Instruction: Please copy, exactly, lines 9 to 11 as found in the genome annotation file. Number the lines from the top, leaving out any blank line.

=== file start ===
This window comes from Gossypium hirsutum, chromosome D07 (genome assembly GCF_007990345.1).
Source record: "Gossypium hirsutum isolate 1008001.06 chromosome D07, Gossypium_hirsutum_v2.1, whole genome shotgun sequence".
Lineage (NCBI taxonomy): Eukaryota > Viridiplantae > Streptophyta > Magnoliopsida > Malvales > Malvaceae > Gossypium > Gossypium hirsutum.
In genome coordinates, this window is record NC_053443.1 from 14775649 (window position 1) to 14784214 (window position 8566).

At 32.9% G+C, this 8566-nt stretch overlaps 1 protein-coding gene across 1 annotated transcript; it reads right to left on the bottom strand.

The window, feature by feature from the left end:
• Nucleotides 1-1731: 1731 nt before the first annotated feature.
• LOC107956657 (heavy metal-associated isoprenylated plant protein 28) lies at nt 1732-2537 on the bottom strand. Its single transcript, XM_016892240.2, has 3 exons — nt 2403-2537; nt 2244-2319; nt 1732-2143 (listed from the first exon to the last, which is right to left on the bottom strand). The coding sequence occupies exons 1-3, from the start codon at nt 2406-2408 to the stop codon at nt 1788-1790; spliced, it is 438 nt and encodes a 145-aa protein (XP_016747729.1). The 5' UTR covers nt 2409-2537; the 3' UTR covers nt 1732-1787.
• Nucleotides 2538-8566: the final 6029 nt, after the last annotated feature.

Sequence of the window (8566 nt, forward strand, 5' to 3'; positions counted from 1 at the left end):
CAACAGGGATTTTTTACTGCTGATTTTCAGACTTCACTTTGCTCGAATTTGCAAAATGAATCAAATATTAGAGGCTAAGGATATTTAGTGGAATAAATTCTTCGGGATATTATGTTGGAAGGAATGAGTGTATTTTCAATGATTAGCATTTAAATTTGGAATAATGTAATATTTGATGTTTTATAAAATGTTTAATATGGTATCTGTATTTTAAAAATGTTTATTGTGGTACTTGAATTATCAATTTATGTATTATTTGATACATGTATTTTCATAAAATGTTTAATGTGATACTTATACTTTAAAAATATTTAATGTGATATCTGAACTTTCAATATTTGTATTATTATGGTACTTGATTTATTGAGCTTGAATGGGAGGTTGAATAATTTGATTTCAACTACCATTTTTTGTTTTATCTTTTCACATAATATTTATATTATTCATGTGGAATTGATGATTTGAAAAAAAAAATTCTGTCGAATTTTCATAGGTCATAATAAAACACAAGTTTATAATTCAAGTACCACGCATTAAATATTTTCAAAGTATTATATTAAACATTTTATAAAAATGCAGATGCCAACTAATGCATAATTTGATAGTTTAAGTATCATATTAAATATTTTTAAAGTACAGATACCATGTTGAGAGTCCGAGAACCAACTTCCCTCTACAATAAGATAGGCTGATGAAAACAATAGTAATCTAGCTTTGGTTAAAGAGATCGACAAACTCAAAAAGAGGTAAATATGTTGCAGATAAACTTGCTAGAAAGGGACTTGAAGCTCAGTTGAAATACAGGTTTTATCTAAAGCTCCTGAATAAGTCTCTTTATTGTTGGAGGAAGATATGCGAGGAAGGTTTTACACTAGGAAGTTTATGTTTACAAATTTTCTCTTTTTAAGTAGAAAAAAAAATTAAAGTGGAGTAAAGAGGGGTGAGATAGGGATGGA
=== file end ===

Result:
• Nucleotides 2538-8566: the final 6029 nt, after the last annotated feature.

Sequence of the window (8566 nt, forward strand, 5' to 3'; positions counted from 1 at the left end):
CAACAGGGATTTTTTACTGCTGATTTTCAGACTTCACTTTGCTCGAATTTGCAAAATGAATCAAATATTAGAGGCTAAGGATATTTAGTGGAATAAATTCTTCGGGATATTATGTTGGAAGGAATGAGTGTATTTTCAATGATTAGCATTTAAATTTGGAATAATGTAATATTTGATGTTTTATAAAATGTTTAATATGGTATCTGTATTTTAAAAATGTTTATTGTGGTACTTGAATTATCAATTTATGTATTATTTGATACATGTATTTTCATAAAATGTTTAATGTGATACTTATACTTTAAAAATATTTAATGTGATATCTGAACTTTCAATATTTGTATTATTATGGTACTTGATTTATTGAGCTTGAATGGGAGGTTGAATAATTTGATTTCAACTACCATTTTTTGTTTTATCTTTTCACATAATATTTATATTATTCATGTGGAATTGATGATTTGAAAAAAAAAATTCTGTCGAATTTTCATAGGTCATAATAAAACACAAGTTTATAATTCAAGTACCACGCATTAAATATTTTCAAAGTATTATATTAAACATTTTATAAAAATGCAGATGCCAACTAATGCATAATTTGATAGTTTAAGTATCATATTAAATATTTTTAAAGTACAGATACCATGTTGAGAGTCCGAGAACCAACTTCCCTCTACAATAAGATAGGCTGATGAAAACAATAGTAATCTAGCTTTGGTTAAAGAGATCGACAAACTCAAAAAGAGGTAAATATGTTGCAGATAAACTTGCTAGAAAGGGACTTGAAGCTCAGTTGAAATACAGGTTTTATCTAAAGCTCCTGAATAAGTCTCTTTATTGTTGGAGGAAGATATGCGAGGAAGGTTTTACACTAGGAAGTTTATGTTTACAAATTTTCTCTTTTTAAGTAGAAAAAAAAATTAAAGTGGAGTAAAGAGGGGTGAGATAGGGATGGA